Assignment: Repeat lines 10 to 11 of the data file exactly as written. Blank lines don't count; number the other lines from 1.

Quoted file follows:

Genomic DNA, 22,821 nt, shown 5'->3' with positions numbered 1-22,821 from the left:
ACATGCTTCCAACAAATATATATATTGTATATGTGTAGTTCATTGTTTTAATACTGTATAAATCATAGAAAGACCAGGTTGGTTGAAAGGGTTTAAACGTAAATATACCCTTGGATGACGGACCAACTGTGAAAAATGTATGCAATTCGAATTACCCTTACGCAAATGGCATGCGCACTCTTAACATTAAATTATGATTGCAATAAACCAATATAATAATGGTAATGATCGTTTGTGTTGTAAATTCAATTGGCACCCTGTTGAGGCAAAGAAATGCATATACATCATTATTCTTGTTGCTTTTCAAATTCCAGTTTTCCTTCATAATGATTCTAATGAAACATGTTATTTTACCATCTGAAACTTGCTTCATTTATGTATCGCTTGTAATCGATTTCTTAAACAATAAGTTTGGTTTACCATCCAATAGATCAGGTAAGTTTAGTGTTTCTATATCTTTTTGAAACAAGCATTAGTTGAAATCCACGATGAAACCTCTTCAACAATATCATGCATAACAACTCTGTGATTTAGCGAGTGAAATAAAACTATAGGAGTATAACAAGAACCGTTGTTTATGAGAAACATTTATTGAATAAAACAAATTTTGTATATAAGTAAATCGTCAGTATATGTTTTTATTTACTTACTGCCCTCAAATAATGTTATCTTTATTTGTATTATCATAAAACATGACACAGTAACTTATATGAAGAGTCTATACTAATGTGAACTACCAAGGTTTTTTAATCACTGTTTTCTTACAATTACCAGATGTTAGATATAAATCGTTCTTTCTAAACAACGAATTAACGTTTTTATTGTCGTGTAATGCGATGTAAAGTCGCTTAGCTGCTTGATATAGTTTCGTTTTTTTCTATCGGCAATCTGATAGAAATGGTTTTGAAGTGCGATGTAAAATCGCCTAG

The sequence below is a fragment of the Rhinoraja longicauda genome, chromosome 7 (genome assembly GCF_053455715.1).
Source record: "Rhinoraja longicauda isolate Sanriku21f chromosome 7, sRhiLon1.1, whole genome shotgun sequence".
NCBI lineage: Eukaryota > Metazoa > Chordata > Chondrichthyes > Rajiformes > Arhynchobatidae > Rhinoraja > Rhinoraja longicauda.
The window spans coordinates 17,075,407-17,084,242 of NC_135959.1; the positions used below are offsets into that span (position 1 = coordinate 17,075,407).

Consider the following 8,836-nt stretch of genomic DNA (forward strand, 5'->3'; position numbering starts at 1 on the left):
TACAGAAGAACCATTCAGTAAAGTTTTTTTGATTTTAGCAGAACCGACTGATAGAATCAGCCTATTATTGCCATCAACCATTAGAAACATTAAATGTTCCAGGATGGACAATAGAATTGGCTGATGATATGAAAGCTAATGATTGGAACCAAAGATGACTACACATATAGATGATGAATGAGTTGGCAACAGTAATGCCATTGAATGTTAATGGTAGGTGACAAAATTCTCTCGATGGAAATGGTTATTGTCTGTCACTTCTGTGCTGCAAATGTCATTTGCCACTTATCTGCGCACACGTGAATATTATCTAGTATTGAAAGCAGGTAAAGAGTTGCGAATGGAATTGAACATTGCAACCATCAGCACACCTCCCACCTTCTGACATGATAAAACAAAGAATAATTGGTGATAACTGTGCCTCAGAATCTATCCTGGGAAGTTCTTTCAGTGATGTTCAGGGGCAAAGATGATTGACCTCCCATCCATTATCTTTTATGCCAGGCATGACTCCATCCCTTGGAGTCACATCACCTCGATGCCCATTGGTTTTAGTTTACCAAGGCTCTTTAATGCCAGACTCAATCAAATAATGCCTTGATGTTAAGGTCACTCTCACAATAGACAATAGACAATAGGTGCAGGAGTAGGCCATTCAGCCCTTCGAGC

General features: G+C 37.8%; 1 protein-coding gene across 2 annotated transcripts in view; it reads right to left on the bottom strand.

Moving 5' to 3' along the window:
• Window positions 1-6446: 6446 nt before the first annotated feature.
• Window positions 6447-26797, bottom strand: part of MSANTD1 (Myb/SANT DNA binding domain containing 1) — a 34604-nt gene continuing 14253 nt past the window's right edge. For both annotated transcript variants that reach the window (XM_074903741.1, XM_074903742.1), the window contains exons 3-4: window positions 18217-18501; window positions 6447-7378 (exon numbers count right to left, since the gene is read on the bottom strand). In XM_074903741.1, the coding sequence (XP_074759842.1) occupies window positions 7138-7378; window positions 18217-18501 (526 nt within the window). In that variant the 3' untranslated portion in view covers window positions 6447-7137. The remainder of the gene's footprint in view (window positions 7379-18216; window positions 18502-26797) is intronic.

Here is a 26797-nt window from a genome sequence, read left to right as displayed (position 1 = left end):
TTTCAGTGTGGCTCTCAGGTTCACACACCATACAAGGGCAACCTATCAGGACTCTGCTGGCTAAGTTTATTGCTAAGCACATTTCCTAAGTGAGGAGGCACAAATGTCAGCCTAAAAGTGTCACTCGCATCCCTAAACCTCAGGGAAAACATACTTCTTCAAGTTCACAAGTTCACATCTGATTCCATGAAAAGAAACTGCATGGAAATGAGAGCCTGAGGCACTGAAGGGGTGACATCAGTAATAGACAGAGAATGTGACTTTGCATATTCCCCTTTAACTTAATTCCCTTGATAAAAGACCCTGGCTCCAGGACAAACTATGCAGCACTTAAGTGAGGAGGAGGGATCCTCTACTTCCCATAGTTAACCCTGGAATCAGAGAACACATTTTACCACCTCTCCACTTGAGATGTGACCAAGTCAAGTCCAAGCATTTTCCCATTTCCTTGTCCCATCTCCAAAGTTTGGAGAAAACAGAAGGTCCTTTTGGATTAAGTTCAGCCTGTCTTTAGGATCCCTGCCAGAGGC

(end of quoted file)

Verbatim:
Moving 5' to 3' along the window:
• Window positions 1-6446: 6446 nt before the first annotated feature.